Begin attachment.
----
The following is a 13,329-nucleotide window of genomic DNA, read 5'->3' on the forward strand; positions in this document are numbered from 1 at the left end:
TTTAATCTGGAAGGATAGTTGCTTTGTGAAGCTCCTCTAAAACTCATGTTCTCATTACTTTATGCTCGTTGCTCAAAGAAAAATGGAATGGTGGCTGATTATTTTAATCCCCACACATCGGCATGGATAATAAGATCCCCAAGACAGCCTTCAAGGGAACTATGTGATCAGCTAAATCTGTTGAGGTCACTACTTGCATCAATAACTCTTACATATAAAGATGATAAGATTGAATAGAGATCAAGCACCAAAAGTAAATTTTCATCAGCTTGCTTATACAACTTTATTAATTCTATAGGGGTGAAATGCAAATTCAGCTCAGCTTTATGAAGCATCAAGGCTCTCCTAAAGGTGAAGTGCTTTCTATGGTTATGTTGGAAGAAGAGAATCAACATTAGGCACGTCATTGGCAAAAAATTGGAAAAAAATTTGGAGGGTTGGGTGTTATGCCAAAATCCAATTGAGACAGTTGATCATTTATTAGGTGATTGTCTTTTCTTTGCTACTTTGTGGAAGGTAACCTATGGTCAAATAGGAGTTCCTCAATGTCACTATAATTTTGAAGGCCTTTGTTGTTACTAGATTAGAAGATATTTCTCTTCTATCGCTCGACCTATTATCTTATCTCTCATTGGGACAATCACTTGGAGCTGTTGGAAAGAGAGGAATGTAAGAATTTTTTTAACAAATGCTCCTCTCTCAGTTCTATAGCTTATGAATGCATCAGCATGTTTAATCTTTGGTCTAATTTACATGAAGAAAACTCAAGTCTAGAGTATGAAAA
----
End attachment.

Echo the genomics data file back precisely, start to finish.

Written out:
The following is a 13,329-nucleotide window of genomic DNA, read 5'->3' on the forward strand; positions in this document are numbered from 1 at the left end:
TTTAATCTGGAAGGATAGTTGCTTTGTGAAGCTCCTCTAAAACTCATGTTCTCATTACTTTATGCTCGTTGCTCAAAGAAAAATGGAATGGTGGCTGATTATTTTAATCCCCACACATCGGCATGGATAATAAGATCCCCAAGACAGCCTTCAAGGGAACTATGTGATCAGCTAAATCTGTTGAGGTCACTACTTGCATCAATAACTCTTACATATAAAGATGATAAGATTGAATAGAGATCAAGCACCAAAAGTAAATTTTCATCAGCTTGCTTATACAACTTTATTAATTCTATAGGGGTGAAATGCAAATTCAGCTCAGCTTTATGAAGCATCAAGGCTCTCCTAAAGGTGAAGTGCTTTCTATGGTTATGTTGGAAGAAGAGAATCAACATTAGGCACGTCATTGGCAAAAAATTGGAAAAAAATTTGGAGGGTTGGGTGTTATGCCAAAATCCAATTGAGACAGTTGATCATTTATTAGGTGATTGTCTTTTCTTTGCTACTTTGTGGAAGGTAACCTATGGTCAAATAGGAGTTCCTCAATGTCACTATAATTTTGAAGGCCTTTGTTGTTACTAGATTAGAAGATATTTCTCTTCTATCGCTCGACCTATTATCTTATCTCTCATTGGGACAATCACTTGGAGCTGTTGGAAAGAGAGGAATGTAAGAATTTTTTTAACAAATGCTCCTCTCTCAGTTCTATAGCTTATGAATGCATCAGCATGTTTAATCTTTGGTCTAATTTACATGAAGAAAACTCAAGTCTAGAGTATGAAAA